If you are considering adapting or creating an open educational resource (OER) for your project? Do you want to find a good starting point for talking about success criteria for your project? Looking at existing OER is a good place to start.

Types of OER


The purpose of this post is to provide you with an opportunity to explore the following:

  • The variety resources that can be OER
  • Preliminary information on where to find OER
  • File types and tools to edit them


When educators talk about open educational resources, they are talking about a wide spectrum of resources. These might include videos, audio files, open textbooks, articles, open courseware (small or large-scale online course designs), images, illustrations, simulations, assessments of all kinds, formative or summative exam questions, and more, and more. Related to the discussion of the evolution of open education, many of these resources were originally designed as learning objects, with the idea that they might be reused in a variety of remixed contexts.

OER Commons and Merlot are very large repositories that contain a wide variety of smaller OER such as worksheets, quiz questions, simulations, etc. Take some time to explore smaller resources and see the types of file formats available in your discipline.

OER Toolkit

The following content is adapted from the Faculty OER Toolkit by BCcampus published under a CC-BY 4.0 International license.

There are a multitude of OER out there from which to choose, including textbooks, courses, multimedia, and supplementary materials. These can be found searching regular search engines (like Google) by using certain keywords but it is much easier to find them through dedicated OER repositories or websites. The examples below are just a sampling of such repositories and websites.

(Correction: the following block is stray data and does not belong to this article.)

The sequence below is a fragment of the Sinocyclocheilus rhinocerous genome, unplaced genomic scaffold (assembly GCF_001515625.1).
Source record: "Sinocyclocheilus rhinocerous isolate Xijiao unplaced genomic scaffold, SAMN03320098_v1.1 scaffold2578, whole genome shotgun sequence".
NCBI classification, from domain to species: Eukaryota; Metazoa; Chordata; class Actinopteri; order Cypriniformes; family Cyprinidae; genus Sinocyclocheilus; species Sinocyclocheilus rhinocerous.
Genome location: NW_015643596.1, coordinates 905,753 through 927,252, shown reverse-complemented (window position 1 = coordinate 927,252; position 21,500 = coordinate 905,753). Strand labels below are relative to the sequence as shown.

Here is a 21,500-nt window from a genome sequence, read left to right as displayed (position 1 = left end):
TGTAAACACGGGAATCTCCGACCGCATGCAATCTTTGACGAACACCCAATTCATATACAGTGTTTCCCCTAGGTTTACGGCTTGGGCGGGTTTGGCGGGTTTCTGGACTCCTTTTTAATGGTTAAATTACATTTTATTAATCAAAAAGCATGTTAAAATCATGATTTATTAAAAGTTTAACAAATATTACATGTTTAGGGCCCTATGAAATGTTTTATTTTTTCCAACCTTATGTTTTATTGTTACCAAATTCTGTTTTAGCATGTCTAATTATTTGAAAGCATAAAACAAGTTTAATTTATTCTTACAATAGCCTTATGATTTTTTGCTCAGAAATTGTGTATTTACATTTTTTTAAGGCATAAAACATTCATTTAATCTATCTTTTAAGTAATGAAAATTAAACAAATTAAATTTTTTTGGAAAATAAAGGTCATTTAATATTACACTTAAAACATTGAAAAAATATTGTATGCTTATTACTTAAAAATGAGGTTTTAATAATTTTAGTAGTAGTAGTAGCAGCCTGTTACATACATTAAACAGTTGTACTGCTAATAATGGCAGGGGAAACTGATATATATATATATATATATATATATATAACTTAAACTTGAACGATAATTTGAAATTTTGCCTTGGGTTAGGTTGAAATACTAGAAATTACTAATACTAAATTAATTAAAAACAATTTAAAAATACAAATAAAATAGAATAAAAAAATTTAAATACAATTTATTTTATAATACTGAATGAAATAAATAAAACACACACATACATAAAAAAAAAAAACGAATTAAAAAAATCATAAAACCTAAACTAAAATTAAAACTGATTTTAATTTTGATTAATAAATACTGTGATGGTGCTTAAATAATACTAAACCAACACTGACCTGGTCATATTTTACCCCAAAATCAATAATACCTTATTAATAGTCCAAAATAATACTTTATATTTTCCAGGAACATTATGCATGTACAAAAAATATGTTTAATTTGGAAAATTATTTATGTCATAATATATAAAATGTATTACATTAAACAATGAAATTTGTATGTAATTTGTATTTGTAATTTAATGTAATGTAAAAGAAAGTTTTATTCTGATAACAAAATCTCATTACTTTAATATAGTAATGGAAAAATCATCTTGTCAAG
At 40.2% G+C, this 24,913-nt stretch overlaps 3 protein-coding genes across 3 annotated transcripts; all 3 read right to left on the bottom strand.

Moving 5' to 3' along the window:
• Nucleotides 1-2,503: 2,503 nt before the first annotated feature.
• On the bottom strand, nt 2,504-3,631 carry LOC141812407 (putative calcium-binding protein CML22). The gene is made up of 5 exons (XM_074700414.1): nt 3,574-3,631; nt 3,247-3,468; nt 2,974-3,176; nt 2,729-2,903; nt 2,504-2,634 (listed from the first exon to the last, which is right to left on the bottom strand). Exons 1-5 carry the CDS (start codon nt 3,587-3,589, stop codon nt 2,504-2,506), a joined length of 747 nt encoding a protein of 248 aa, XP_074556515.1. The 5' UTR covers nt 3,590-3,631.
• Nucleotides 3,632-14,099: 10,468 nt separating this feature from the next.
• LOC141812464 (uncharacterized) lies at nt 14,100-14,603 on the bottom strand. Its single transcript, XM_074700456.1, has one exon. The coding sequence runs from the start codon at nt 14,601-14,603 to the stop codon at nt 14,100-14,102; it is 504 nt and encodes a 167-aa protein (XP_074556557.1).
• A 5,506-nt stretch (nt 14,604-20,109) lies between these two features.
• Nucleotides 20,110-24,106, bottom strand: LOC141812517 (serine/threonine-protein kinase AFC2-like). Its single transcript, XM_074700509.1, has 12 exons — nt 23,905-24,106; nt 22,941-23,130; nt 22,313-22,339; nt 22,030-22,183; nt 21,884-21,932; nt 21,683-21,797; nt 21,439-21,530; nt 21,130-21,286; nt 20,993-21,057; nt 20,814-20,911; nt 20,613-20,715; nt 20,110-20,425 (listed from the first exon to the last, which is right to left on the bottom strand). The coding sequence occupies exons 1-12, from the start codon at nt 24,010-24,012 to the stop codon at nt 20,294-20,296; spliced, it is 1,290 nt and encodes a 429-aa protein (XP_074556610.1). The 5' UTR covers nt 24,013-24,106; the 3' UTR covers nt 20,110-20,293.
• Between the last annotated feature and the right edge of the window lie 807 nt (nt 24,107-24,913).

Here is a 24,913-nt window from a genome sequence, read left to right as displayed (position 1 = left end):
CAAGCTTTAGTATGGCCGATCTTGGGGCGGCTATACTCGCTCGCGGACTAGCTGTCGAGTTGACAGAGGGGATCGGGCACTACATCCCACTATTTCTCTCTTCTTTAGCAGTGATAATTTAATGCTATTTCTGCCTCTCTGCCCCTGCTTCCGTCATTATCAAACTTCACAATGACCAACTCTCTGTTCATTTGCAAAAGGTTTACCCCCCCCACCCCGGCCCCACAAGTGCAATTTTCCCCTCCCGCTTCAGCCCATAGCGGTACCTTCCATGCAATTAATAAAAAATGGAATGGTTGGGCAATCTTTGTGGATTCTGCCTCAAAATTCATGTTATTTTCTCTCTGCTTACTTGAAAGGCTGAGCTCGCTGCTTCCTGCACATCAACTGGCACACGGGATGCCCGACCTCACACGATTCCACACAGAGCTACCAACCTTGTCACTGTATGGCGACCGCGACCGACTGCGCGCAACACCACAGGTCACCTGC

OER Commons  – A large collection of a variety of types of OER, including textbooks, courses, and ancillary materials.

Creative Commons Search  – A repository of various types of media, including images, music, and videos.

MERLOT  – “A curated collection of free and open online teaching, learning, and faculty development services contributed and used by an international education community.”

Mason OER Metafinder (MOM) – a multi-repository search engine created by George Mason University Libraries.

OER Handbook for Educators  – “A guide for those who are just getting started in the creation of open educational resources (OER).”

SOL*R (Shareable Online Learning Resources)  – This is BCcampus’s OER respository.


eCampusOntario’s Open Textbook Library page is an excellent place to begin searching for open textbooks to use in a variety of small and large-scale post-secondary courses. Open textbooks can be downloaded, adapted and shared in part (one or more chapters) or in whole.

OpenStax  – Supported by Rice University, OpenStax has a huge collection of open, peer-reviewed textbooks on a large variety of subjects.

Project Gutenberg  – A collection of tens of thousands of digitized books available for download; audiobooks are also available.

AU Press  – Athabasca University’s AU Press publishes open access journals and books with a focus on Canada, the North American West, and the Circumpolar North.

Digital Courses

Saylor Academy  – A non-profit organization committed to providing free and open online courses.

Open Washington (State of Washington in the U.S.) has a great selection of courseware search options.

Khan Academy  –  A collection of instructional videos and practice exercises on topics including math, science, programming, history, English, economics, and standardized test prep.

MIT OpenCourseWare  – Offers free access to almost all MIT course content.


Creative Commons Search  – A repository of various types of media, including images, music, and videos.

Vimeo  –  and YouTube Videos with a CC license can be found through Advanced Search options.

LibraVox – a huge collection of public domain books read aloud by LibraVox community members. Downloadable, public domain.

Flickr: Creative Commons – Flickr is an “online photo management and sharing application” and many photos are available under CC licenses; Flickr allows searching by type of license.

Unsplash – an image website feature high resolution images available with no attribution required (although it is nice to attribute)